Man Utd will deliver fitting derby celebration in the house that Sir Bobby Charlton built

Tributes left to Sir Bobby Charlton outside the Old Trafford stadium

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Alex Stepney was stood in the shadow of the statue of his three most celebrated teammates. Manchester United’s ‘Holy Trinity’ have been separated, with only Denis Law still able to visit the Theatre of Dreams, but they are immortalised in bronze outside it. Yet while the statue of George Best, Bobby Charlton and Law – each of such a stature that he was voted European Footballer of the Year – was placed outside Old Trafford, only one had a stand at one of the iconic stadia named after him.

The South Stand is the Sir Bobby Charlton Stand. It has been since 2016 and on Sunday, it will have an added poignancy, in the first Manchester derby since Charlton died. A week of mourning has shown what Charlton meant: to United, to England, to football. “He’d be very humbled and say, ‘I don’t deserve it’,” Stepney said. “That’s Bobby Charlton.” But as both the statue and the stand show, the tributes began long before Charlton’s life ended.

His innate modesty meant that the man widely described as England’s greatest footballer retained his humility. He was, though aware of his importance to so many while downplaying his own significance. “He never showed it,” Stepney said. “He didn’t want to show it because that wasn’t him. When they opened the stand, it was the Everton game, I was with him and he had to go on the pitch with [his wife] Norma and he had a tear in his eye. He said, ‘I don’t deserve this’. I said, ‘Bob, you deserve everything, you deserve everything you get, throughout your life for the way you have done the game, played the game and inspired supporters all around the world’.”

Decades on, Charlton’s story has, if anything, appeared still more remarkable. Barely out of his teens when he climbed, concussed, from the wreckage of a plane in Munich, a crash claiming the lives of eight of his teammates and destroying a team that felt destined for greatness, he nevertheless became a World Cup and European Cup winner.

His tragic past had an intimidatory capacity: certainly to Stepney when he joined from Chelsea in 1966, a month after Charlton’s elegant running and fierce shooting had propelled England to the World Cup. Should he mention Munich?


“That was my main concern when Matt Busby signed me,” the goalkeeper said. “I had to come to Manchester and I met the players at the training ground the following day. Matt took me around and directly when I went in he introduced me to each and every player and I knew then: you don’t talk about it. It wasn’t until 50 years later that Bobby actually spoke about it.”

If it was a generation when things went unsaid, it framed United’s eventual European Cup victory. But for Munich, Roger Byrne, and not Charlton, may have been the first United captain to lift the trophy; Tommy Taylor, and not him, the goalscoring No 9 to find the net in the final; Duncan Edwards, and not him, the personification of the club. Stepney felt Charlton won it for them, for his friend Eddie Colman, for Geoff Bent, Mark Jones, David Pegg and Liam Whelan, for the fallen eight.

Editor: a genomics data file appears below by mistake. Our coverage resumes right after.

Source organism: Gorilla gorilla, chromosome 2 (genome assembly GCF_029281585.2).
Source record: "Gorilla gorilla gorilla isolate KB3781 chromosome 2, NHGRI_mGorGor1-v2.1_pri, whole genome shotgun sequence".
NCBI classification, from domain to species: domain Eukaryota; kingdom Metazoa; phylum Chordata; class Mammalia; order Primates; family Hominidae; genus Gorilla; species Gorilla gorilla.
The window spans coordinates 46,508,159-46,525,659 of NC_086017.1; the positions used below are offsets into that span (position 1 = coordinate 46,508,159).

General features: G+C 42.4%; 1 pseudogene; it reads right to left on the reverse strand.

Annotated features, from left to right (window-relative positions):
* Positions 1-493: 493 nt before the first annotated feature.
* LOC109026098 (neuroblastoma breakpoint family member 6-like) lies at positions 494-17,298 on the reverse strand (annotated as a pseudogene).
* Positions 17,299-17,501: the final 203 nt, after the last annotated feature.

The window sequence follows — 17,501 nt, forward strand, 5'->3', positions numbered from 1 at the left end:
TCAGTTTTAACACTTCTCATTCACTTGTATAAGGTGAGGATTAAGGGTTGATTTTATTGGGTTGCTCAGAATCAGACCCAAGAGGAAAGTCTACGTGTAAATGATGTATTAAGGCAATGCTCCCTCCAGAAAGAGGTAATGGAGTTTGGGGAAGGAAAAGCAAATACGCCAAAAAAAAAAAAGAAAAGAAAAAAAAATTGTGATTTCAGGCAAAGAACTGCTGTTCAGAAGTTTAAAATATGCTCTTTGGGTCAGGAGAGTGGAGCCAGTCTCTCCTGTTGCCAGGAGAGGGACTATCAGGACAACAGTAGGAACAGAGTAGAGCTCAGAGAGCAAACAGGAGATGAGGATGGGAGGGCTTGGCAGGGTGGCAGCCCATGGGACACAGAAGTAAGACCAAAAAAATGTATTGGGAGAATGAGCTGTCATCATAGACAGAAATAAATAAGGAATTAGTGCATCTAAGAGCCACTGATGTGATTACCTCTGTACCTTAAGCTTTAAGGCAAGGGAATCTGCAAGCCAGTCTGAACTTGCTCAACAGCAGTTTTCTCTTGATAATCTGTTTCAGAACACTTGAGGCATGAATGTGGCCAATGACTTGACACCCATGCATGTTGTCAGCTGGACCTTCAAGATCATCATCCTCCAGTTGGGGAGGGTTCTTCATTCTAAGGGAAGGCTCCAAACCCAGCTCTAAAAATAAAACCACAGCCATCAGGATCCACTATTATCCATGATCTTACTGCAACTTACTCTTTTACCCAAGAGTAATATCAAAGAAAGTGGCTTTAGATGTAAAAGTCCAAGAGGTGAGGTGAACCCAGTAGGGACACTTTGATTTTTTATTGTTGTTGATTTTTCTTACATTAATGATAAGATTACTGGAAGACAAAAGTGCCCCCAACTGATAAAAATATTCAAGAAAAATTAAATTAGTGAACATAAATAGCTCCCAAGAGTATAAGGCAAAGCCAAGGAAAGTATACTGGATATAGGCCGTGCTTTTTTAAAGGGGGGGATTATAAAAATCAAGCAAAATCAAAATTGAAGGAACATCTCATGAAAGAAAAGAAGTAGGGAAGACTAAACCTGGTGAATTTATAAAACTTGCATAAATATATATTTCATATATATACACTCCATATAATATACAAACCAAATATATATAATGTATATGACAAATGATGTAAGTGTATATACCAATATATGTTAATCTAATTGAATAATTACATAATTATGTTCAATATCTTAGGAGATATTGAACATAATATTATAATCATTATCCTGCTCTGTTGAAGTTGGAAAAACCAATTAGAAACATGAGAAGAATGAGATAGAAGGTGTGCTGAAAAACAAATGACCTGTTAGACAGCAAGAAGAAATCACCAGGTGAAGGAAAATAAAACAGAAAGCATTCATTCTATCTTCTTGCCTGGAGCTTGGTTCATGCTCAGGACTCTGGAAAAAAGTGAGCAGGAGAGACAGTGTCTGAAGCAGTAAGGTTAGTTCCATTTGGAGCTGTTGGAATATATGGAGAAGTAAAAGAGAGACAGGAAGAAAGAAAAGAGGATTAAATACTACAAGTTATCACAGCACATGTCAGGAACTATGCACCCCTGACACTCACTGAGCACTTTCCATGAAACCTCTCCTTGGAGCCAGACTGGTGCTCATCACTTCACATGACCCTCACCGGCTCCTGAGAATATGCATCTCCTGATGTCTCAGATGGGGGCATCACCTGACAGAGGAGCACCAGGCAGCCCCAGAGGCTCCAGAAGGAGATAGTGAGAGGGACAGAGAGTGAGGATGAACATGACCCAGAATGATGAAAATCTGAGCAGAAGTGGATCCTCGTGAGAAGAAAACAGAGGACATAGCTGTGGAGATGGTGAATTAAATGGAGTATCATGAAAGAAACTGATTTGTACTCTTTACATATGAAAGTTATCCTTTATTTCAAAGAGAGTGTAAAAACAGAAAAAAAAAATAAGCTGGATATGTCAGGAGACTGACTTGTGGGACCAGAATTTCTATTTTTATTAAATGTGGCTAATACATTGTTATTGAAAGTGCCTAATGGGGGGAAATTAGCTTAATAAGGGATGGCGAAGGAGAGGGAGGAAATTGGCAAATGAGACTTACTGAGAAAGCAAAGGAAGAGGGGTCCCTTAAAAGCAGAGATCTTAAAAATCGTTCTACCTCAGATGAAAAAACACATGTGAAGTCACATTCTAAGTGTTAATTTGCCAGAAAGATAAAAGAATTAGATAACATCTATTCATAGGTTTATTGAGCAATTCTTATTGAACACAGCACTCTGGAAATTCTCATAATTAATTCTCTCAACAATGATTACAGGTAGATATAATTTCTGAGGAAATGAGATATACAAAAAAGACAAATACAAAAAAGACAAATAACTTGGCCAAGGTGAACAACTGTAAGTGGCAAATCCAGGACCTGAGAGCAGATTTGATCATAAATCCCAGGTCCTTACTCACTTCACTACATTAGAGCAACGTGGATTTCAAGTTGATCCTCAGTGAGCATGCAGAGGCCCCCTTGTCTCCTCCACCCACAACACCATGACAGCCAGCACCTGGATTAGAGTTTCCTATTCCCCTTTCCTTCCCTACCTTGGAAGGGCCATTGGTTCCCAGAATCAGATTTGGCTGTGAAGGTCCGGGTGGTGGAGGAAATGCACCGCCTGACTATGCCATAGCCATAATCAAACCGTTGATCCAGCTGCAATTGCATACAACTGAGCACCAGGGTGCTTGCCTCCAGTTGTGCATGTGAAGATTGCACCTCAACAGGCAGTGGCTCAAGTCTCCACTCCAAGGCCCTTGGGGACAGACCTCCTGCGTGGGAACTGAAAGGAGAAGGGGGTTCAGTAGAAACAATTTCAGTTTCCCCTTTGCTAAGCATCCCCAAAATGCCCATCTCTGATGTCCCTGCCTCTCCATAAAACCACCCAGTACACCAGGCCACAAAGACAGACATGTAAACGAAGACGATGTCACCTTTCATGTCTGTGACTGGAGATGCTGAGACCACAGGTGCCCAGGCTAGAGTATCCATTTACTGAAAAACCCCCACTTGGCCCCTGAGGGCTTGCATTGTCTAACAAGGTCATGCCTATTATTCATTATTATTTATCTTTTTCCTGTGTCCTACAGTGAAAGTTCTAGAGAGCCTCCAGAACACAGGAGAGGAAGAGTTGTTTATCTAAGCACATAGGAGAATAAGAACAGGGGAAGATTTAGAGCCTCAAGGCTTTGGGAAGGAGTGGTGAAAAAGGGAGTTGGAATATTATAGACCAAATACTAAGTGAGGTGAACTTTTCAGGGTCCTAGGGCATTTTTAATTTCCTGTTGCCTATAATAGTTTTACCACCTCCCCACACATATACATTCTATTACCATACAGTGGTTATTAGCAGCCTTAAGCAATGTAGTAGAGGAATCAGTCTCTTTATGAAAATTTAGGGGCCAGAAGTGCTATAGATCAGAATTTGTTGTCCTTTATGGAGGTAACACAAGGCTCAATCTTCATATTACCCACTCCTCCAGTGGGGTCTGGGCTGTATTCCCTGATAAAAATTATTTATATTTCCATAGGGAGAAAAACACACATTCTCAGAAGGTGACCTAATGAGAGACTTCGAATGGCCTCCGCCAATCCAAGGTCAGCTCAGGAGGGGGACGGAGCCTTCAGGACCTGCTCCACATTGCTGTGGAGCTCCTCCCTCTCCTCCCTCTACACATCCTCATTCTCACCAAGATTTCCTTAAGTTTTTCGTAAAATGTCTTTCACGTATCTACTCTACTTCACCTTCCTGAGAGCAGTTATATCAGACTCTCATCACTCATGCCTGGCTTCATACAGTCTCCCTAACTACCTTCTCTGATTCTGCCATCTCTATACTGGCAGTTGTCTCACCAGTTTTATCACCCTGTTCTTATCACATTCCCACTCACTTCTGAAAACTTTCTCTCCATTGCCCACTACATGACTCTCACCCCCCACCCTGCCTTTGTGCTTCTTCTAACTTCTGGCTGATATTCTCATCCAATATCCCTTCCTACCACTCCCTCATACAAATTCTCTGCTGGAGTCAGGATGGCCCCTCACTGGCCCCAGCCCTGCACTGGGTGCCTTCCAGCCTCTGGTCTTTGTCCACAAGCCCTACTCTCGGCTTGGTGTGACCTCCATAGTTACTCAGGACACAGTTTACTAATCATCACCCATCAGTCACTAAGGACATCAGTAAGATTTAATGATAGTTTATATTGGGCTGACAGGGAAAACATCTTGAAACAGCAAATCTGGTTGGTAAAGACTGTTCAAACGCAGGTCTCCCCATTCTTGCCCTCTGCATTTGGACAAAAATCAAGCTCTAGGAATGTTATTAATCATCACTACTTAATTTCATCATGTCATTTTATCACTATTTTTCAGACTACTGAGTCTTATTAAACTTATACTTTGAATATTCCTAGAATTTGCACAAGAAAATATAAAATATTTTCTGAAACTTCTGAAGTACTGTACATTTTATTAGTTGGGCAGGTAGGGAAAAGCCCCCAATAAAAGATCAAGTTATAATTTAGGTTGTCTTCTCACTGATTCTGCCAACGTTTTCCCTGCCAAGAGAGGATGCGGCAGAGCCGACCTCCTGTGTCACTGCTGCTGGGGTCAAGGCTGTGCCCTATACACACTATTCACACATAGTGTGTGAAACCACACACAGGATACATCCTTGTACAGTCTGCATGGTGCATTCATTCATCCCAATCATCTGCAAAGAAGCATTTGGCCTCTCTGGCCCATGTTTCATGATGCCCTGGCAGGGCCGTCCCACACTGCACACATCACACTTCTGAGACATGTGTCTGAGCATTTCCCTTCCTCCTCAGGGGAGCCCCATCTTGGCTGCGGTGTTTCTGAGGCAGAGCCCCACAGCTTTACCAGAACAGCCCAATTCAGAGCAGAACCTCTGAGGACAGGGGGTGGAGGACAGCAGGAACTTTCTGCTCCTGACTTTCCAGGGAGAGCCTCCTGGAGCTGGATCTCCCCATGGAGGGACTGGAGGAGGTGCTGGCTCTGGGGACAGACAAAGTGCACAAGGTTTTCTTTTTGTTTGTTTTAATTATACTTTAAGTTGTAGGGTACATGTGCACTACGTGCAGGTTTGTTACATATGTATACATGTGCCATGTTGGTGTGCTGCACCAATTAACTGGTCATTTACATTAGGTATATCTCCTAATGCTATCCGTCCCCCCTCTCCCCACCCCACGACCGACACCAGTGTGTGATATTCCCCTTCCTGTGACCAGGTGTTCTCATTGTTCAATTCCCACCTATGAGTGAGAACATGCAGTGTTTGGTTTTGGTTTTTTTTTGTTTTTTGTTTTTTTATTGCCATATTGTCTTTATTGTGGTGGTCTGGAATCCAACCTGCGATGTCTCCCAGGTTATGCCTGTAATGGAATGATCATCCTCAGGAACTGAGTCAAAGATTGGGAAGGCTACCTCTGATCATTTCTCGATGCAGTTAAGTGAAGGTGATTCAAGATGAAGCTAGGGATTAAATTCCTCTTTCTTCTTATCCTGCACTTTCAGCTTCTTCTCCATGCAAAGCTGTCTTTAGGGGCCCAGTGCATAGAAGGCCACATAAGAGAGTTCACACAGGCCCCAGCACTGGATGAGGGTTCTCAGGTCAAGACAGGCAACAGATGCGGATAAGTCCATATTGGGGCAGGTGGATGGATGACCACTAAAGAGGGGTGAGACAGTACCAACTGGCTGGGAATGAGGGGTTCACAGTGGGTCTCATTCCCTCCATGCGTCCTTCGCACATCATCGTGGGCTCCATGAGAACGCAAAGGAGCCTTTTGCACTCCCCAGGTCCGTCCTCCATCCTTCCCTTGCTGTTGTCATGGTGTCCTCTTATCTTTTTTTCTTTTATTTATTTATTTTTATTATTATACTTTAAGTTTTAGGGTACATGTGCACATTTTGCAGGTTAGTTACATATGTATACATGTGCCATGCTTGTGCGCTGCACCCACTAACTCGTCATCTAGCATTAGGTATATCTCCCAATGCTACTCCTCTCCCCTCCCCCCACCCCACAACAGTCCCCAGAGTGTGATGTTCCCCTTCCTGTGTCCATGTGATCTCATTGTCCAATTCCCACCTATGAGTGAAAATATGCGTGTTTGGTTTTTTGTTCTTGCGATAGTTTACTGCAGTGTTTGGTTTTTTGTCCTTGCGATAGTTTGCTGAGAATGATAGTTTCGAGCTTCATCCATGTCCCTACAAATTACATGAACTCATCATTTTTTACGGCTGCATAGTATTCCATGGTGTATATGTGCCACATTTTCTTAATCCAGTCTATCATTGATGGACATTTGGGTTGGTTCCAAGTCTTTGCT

Former Manchester UNited player Alex Stepney visits the tributes in memory of Sir Bobby Charlton

“I think when you reach the heights of getting to the European Cup final 10 years after Munich and for him to be captain and score two goals, that was unbelievable,” added Stepney. “I believe he did it for those lads who passed away in ‘58. He always said he thought about them every day and he did: he would go off and have a little think and come back and off we go.”

His own part in the 4-1 win at Wembley should not be overlooked: his save from Eusebio ranks among the most celebrated in United’s history. Stepney is a United great in his own right: his total of 539 games as a goalkeeper was a club record until David de Gea passed it a few months ago. He was, remarkably, United’s joint top scorer at Christmas in the 1973-74 season, courtesy of two penalties. He was the only member of the 1968 side who was also part of the 1977 FA Cup-winning team.

He has outlasted his friends again. He treasures memories of Charlton, of playing cards and quizzes on tour. He may be the standard bearer for a generation now, just as Charlton long was. At 81, Stepney joined manager Erik ten Hag and Under-19 captain Dan Gore to lay a wreath in the centre circle before Tuesday’s win over FC Copenhagen. Old Trafford, the ground Charlton first graced on his debut 67 years ago, will applaud on Sunday.

Erik ten Hag carries a wreath of flowers next to Alex Stepney and Dan Gore during a tribute to late Bobby Charlton

“Look at the stadium now,” Stepney said. “This is what Bobby envisaged. This is what he wanted. Nobody would have dreamt when he retired that he would become a director. He put the cogs in motion with Sir Alex [Ferguson] right through to get this as it is now.” But if Charlton’s legacy is in bricks and mortar, it is also in image and memories, in Manchester United.

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